Nevada State Museum ‘pleased’ with new location, visitation

In their first month at the Springs Preserve, Nevada State Museum officials are seeing a steady flow of visitors despite being open four days a week.

There are no concrete numbers yet. However, the museum is averaging 350 to 400 visitors per day by staff accounts, said Peter Barton, administrator for the state’s Division of Museums and History.

It’s too early to tell whether the new location is bringing in more people than the Lorenzi Park location, he added.

"We are pleased. Lorenzi Park is more of a difficult location to access, and we’re seeing more visitors on a per-day basis," Barton said. "It’s a little hard to predict how that will hold over time. I think we’ll be pleased to report numbers in the first year."

Getting a more accurate read on exactly how many people are coming through the museum’s doors has been tough because one ticket lets customers into both the Springs Preserve and the museum, Barton said. There is a discussion about investing in a counting device, he added.

Las Vegas Valley Water District officials, who operate the Springs Preserve, will report visitor numbers to state museum officials every six months as required by the operating agreement. That determines the museum’s share of the revenue and could expand the number of days the location is open, depending on the numbers.

Museum officials then will report attendance figures to the Legislature.

A water district spokeswoman refused to give specific visitor figures, saying they were unaudited. But she said attendance at the Springs Preserve is about the same as this time last year.

A slight boost in attendance was noted during the museum’s opening.

The museum has been giving tours to schoolchildren. There is no admission charge for the tours, and reservations are required beforehand.

County officials have said the museum needs to attract at least 10,000 visitors per year for the project to be viable, and museum officials say that figure is reachable.

Over the past two years, the museum has seen an average of 17,000 visitors.

Water district officials have estimated 18,000 visitors will come learn about the state’s history annually.

Attendance at the Springs Preserve has increased every year, reaching about 200,000. That is one-third of early projections that called for about 600,000 visitors annually, most of them out-of-town tourists.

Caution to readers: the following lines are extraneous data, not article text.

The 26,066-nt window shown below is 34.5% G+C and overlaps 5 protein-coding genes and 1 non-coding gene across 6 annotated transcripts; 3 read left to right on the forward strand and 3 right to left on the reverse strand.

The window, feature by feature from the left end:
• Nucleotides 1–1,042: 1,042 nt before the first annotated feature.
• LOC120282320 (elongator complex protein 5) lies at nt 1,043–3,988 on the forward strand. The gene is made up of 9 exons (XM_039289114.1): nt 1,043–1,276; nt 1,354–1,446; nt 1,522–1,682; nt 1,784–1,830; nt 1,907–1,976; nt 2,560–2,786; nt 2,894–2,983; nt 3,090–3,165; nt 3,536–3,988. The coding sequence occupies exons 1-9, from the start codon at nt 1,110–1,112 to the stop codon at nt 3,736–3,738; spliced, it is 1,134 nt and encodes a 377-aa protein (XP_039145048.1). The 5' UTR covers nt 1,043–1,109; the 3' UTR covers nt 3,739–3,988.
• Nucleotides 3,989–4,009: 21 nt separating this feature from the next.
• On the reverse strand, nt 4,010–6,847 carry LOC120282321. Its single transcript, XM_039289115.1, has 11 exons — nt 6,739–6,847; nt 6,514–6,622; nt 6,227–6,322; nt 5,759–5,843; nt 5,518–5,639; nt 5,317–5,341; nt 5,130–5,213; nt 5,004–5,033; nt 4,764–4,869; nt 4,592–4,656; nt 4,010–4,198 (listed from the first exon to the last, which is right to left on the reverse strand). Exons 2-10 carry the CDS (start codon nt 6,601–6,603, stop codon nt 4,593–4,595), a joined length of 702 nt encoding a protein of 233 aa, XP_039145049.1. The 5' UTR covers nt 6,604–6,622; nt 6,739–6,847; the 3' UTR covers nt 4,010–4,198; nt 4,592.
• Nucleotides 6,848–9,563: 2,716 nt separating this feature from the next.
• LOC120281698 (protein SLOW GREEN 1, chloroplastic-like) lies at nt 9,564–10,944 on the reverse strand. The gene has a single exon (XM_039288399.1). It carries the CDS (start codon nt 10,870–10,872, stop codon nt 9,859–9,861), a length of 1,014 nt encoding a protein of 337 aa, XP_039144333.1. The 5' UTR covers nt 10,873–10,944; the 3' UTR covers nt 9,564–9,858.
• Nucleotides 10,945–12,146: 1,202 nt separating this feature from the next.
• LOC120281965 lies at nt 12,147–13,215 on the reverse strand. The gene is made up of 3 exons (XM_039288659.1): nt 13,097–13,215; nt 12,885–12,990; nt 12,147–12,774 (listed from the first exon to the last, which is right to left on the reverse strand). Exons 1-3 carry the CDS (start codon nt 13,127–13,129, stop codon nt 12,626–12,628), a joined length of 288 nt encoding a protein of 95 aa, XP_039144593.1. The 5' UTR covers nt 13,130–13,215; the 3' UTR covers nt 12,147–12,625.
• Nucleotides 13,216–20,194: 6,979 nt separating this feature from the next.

The $51.5 million museum opened its doors in October after a six-year wait caused by financial setbacks statewide.

The 70,000-square-foot building sits next to the $235 million 180-acre Springs Preserve, which opened in 2007 at Valley View Boulevard and U.S. Highway 95.

At least 16,000 square feet is devoted to permanent and temporary exhibits while the rest is for records, storage and offices.

The museum is open Friday through Monday. For a museum that used to be open seven days a week, the shortened hours are "demoralizing and frustrating" for Barton, who said the museum is forced to turn away customers who call when the museum is closed.

"The success of numbers will help us build a case statement for the next legislative session that we need to be open for more days," Barton said.

"We need to make the case that we can’t be a real contributor to the economy of Clark County or anywhere across the state on this schedule. We’re dealing with that every single day. The world works during the week we’re closed, and it’s a challenge to make this all work on that limited schedule."

The previous 32,000-square-foot location, which opened in Lorenzi Park on Nevada Day in 1982, will be turned over to the city of Las Vegas.

Barton said the city has plans to continue using the building as a cultural center.

Contact reporter Kristi Jourdan at kjourdan@reviewjournal.com or 702-455-4519.

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